At Metropolitan Community College in Omaha, Nebraska, I teach developmental English and first-year composition. Over the five years that I have been there, I have come to think of my teaching in drastically different ways than when I started. There are many reasons for this, all of which I think are germane to a discussion of what an authentic and useful teaching practice does in the 21st century. Yes, I am making the bold claim that my experience can serve as a symbol for teachers and that it can be drawn on productively. Part of that reason is embedded in the title of this blog: Teaching the Work. When I arrived at Metro, even though I had had training in discourse, multi-cultural education, composition pedagogy, and had years of experience. I found myself flummoxed by the students—I was failing them and failing to engage them. What’s more, the students had a list of circumstances in the way of their education, things that served as problematic, often traumatic, complicating factors, that if I listed them, many people would not believe me. Thus began my journey to be a teacher for these students. And thus began the journey of the students awakening in me the realities of my own working-class identity. And from all of that came a radicalization that hasn’t stopped. And part of that radicalization is an exploration of critical literacy and pedagogy as a way to train and educate students in their own best interests.
Paulo Freire asks us to “begin to understand literacy as the relationship of learners to the world, mediated by the transforming practice of this world taking place in the very general social milieu in which learners travel, and also mediated by the oral discourse concerning this transforming practice. This understanding of literacy takes me to a notion of a comprehensive literacy that is necessarily political” (Paulo Freire Reader, 174). If we take this expansive definition of literacy, then we can see the work of the teacher, my work, as building connections and consciousness for students to transform them politically. When my students read Sherman Alexie’s The Absolutely True Diary of a Part-time Indian we are able to explore the forces that shape junior’s life, and by proxy and extrapolation, those that shape my students lives. We see institutional racism, trauma, violence, alcoholism, lack of real educational resources—all of which students quickly note as extant in their lives as well. When we read Miss Lasko Gross’s A Mess of Everything or Sandra Cisneros’s The House on Mango Street we explore Melissa and Esperanza’s identity and my students’ identities. These are consciousness-raising discussions, for both the students and myself. But they are also political because they begin to move students from what Patrick Finn calls domesticating education to empowering education. We move away from the conformity of current rhetorical pedagogy, to the work of listening to and developing our ideas together.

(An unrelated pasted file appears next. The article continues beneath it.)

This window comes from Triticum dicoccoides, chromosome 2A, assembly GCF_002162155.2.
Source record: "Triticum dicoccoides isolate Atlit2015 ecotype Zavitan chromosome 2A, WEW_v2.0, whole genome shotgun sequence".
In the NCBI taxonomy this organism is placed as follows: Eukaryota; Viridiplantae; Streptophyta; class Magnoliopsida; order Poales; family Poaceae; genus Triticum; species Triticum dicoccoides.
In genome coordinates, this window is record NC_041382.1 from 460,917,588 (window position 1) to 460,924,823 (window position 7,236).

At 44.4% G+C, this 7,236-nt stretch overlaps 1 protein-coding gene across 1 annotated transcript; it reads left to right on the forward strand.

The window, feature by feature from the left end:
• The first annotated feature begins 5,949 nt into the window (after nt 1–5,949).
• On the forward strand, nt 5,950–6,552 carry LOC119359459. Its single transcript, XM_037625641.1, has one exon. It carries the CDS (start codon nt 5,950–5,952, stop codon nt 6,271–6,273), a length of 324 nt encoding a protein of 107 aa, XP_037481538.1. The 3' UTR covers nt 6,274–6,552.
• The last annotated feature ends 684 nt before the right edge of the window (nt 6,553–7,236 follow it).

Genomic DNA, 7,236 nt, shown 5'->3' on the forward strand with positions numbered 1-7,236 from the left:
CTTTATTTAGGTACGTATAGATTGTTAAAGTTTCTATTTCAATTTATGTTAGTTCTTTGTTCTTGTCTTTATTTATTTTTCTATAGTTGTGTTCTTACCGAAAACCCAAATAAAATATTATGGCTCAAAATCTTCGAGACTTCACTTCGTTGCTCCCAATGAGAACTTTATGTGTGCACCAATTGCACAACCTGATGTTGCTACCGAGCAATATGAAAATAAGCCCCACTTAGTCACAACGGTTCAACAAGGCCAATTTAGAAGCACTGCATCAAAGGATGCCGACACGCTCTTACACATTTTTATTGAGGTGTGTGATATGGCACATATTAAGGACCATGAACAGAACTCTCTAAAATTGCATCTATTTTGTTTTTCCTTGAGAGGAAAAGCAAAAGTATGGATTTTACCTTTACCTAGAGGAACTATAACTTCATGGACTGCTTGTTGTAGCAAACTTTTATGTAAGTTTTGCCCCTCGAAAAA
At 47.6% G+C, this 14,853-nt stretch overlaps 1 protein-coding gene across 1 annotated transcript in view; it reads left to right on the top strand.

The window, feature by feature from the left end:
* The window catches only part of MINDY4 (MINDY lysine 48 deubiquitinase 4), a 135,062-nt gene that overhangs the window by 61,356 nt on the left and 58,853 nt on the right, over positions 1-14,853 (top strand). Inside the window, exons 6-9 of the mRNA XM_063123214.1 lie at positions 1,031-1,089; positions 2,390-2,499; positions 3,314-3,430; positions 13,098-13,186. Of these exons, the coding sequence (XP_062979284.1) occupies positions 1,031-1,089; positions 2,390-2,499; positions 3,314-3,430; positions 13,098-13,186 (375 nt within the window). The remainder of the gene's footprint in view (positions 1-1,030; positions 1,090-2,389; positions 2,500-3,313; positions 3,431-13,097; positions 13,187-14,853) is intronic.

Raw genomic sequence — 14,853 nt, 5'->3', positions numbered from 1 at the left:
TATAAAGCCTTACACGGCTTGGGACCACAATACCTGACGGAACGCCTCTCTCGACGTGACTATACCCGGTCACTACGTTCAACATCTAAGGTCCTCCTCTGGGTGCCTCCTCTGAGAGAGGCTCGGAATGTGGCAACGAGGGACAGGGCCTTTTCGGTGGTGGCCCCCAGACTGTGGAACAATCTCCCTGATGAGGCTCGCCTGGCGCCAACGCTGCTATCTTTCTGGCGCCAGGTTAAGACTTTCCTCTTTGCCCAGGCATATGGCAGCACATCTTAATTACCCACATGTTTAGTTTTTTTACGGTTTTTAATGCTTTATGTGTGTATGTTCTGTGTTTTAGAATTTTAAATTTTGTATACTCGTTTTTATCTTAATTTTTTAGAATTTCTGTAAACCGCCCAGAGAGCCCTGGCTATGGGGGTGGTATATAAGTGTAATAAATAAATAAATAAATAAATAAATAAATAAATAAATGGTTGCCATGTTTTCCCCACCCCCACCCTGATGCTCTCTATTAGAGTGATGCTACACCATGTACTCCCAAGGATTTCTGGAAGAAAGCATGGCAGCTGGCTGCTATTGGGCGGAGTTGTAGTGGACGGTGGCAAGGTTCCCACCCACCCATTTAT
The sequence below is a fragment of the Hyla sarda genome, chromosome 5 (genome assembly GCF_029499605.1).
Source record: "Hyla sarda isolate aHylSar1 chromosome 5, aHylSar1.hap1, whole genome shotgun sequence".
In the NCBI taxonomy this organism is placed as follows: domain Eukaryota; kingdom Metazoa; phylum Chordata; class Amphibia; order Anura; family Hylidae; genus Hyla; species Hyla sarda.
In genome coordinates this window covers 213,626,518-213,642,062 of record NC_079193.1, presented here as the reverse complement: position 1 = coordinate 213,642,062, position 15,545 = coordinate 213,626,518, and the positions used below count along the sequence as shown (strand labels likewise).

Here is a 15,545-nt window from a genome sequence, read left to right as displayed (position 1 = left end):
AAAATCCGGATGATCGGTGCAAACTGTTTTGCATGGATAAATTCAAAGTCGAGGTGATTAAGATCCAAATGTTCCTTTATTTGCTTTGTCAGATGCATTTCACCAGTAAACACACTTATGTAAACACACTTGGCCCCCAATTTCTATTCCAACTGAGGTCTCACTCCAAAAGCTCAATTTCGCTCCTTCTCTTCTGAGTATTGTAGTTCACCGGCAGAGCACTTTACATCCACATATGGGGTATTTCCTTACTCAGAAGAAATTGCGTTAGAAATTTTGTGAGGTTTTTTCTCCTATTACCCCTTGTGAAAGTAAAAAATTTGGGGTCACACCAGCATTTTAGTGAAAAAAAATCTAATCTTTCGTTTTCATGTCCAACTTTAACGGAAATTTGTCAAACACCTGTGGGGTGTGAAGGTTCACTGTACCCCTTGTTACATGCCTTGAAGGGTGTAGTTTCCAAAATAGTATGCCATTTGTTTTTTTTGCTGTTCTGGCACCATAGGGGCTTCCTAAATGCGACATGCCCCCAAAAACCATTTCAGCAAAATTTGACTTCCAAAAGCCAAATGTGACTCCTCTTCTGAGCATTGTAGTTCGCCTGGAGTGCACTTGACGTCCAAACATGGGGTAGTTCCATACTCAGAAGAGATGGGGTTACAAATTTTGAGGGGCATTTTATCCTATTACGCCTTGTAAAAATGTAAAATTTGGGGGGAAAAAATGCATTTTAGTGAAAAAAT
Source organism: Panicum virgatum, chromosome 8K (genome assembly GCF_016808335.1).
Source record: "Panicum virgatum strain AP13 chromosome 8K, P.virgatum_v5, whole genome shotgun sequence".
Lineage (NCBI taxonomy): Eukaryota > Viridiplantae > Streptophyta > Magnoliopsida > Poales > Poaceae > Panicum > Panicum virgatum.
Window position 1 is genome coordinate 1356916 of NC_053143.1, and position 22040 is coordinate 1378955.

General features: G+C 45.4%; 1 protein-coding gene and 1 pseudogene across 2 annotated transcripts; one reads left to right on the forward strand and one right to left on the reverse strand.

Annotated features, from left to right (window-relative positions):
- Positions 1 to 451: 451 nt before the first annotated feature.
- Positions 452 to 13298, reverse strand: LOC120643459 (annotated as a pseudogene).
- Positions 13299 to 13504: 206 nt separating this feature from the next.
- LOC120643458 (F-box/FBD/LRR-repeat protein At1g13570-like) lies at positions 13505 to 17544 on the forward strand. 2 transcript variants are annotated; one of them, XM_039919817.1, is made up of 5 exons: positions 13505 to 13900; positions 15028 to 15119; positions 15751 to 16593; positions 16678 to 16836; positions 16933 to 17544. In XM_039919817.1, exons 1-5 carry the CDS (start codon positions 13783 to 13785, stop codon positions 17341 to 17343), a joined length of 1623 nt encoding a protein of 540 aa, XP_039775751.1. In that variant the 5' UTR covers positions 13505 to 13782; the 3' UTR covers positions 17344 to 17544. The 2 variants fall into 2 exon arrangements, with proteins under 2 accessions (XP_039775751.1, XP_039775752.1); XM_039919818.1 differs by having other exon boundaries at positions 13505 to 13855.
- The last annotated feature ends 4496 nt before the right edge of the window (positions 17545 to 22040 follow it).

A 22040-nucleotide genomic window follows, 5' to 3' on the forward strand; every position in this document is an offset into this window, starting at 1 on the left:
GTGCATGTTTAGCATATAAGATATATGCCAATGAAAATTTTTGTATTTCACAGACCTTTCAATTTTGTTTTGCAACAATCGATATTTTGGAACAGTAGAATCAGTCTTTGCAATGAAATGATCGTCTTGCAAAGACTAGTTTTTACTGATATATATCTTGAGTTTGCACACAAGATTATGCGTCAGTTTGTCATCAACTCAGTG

Paulo further predicates that literacy “even in this global sense […] should never be understood as the triggering of social emancipation of the subordinated classes. Literacy leads to and participates in a series of triggering mechanisms that need to be activated for the indispensable transformation of a society whose major reality destroys people. Literacy in the global sense takes place in societies where oppressed classes assume their own history” (Paulo Freire Reader, 174). When my students and I make the moves to understand ourselves differently and more completely through texts, then we are triggering the students to begin to own themselves, their identities and their histories. In these classes, we build from these experiences in discussion and reading to develop a writing and thinking practice that begins to define the students outside of the deficit model by which they’ve always been categorized. This action is liberatory and Freire tells us it is revolutionary: “Literacy must be seen and understood in the global sense. Since the reading of the word is preceded by the rewriting of society in societies that undergo a revolutionary process, it is much easier to conduct successful literacy campaigns in these societies” (174). We are teaching the work to create local and global connections, to become better writers and thinkers, and yes, that all fulfills the course objectives and gives students transferable skills—it also transforms them in astonishing ways.